World of Books has reached the landmark of 100 posts. I’ve decided to celebrate it with a review of a short novel by one of my favourite contemporary writers. Sputnik Sweetheart is only the second or third novel I’ve read by Haruki Murakami. But I’ve seen enough to be convinced that he is one of the best novelists around today and I intend to read a lot more of his work.
In some ways, he reminds me a little of Richard Brautigan; an author I loved in my younger days. The American was also influenced by Japanese writing and culture, so it may be that they share some of the same influences. Oddly enough, Brautigan even had a book of stories called The Tokyo-Montana Express. Both can be considered counter-culture writers of sorts because Murakami rejects the work of some of Japan’s literary heavyweights (such as Yukio Mishima) in favour of Western literature.
However, the similarities I see between Murakami and Brautigan come down to two things: the deceptive simplicity of the writing and the use of strange and original metaphors. Sputnik Sweetheart includes similies such as, “I drew the curtain aside, and there was the moon, floating in the sky like some pale, clever orphan” or “Imagine The Greatest Hits of Bobby Darin minus Mack The Knife.That’s what my eyes would be like without you.” Wonderfully imaginative metaphors rich with poetry make a welcome change from tired old clichés.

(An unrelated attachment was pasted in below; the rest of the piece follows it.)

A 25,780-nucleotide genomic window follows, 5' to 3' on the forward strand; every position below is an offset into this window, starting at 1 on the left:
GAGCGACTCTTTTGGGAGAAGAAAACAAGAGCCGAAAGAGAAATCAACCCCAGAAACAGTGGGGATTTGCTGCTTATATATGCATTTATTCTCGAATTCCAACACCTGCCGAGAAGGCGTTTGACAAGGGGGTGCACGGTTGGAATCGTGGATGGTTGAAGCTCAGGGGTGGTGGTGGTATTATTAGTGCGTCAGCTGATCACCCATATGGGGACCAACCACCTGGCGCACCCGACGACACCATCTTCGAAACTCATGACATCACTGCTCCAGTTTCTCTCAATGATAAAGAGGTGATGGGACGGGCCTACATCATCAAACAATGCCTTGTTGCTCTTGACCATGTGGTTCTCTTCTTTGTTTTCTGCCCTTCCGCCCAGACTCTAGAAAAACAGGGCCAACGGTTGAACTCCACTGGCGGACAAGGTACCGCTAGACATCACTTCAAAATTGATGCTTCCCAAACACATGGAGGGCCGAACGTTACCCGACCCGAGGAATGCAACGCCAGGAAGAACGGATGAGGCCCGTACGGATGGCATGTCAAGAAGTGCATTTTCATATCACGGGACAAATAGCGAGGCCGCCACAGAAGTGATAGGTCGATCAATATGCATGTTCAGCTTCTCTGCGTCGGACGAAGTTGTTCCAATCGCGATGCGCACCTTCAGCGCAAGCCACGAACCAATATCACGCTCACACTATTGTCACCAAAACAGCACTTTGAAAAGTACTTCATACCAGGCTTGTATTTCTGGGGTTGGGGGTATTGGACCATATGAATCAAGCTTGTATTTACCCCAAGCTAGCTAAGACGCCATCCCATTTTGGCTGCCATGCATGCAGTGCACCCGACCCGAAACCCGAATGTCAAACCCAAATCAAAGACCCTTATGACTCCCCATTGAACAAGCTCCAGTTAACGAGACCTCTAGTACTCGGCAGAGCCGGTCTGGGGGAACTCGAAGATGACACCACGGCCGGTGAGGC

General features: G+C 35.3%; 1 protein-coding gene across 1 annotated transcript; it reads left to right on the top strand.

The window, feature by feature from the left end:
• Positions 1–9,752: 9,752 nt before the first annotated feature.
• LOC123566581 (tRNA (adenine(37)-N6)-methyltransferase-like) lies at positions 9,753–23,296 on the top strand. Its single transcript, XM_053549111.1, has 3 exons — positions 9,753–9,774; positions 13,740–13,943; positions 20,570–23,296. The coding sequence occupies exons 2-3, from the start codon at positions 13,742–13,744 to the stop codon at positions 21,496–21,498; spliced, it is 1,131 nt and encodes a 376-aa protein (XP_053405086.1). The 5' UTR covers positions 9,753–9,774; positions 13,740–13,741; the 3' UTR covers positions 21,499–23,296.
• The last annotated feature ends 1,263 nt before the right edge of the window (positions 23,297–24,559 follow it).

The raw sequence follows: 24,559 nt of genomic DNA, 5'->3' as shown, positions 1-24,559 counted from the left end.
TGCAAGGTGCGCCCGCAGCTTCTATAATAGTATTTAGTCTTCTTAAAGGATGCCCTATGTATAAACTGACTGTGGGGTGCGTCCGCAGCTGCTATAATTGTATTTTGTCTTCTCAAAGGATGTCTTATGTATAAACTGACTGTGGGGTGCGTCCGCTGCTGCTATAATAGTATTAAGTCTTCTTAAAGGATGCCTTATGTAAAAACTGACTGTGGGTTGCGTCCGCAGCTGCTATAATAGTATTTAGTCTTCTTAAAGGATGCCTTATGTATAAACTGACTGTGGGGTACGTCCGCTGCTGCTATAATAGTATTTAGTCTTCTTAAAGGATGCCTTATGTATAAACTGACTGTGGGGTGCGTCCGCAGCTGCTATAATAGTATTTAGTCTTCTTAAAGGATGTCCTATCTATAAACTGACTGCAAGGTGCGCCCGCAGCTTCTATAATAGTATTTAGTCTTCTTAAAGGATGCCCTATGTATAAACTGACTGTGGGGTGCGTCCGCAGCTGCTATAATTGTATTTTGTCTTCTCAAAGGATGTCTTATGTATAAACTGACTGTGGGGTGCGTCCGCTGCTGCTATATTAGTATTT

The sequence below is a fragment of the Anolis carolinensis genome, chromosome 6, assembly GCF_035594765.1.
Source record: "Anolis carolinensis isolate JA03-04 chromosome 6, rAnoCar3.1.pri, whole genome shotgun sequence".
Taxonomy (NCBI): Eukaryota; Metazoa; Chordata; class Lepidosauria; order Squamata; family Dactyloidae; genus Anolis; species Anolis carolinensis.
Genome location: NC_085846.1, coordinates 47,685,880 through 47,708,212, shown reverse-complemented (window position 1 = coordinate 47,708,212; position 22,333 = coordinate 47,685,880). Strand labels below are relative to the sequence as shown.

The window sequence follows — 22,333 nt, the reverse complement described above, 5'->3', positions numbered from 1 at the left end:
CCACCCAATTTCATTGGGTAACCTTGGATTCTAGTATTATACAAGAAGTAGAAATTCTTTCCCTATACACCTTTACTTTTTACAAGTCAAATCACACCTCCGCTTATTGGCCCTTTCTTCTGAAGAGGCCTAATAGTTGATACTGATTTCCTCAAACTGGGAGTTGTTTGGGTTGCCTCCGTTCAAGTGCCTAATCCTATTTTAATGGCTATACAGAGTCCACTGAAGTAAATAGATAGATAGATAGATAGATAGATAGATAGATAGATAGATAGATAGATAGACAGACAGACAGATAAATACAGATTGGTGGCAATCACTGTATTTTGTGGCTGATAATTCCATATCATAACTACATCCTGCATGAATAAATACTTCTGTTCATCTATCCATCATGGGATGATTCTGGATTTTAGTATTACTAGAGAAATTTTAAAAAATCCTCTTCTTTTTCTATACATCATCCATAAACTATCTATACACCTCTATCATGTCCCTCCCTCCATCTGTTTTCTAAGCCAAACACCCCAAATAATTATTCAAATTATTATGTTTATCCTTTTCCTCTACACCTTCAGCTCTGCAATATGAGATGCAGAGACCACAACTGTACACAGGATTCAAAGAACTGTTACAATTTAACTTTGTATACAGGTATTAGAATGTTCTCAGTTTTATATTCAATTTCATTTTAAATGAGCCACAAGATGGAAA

Sputnik Sweetheart is narrated by a young teacher known simply as K. He is in love with a female friend called Samire, who in turn has fallen for Miu, a woman who runs her own wine business. Unexpected events lead to all temporarily leaving Japan for a Greek Island where one of them goes missing. The book’s intriguing title comes from the fact that Samire is an aspiring writer who is fond of Kerouac, and Miu, being a little older, confuses the word ‘Sputnik’ with ‘Beatnik’.
I should also mention this is a translation. That might seem like a statement of the obvious, but many people read novels without giving it a second thought and don’t consider the implications. In other words, we rely on someone else to give us a true flavor of what Murakami is about. It is only thanks to translators like Philip Gabriel that we are able to enter into the magical world of this Japanese genius.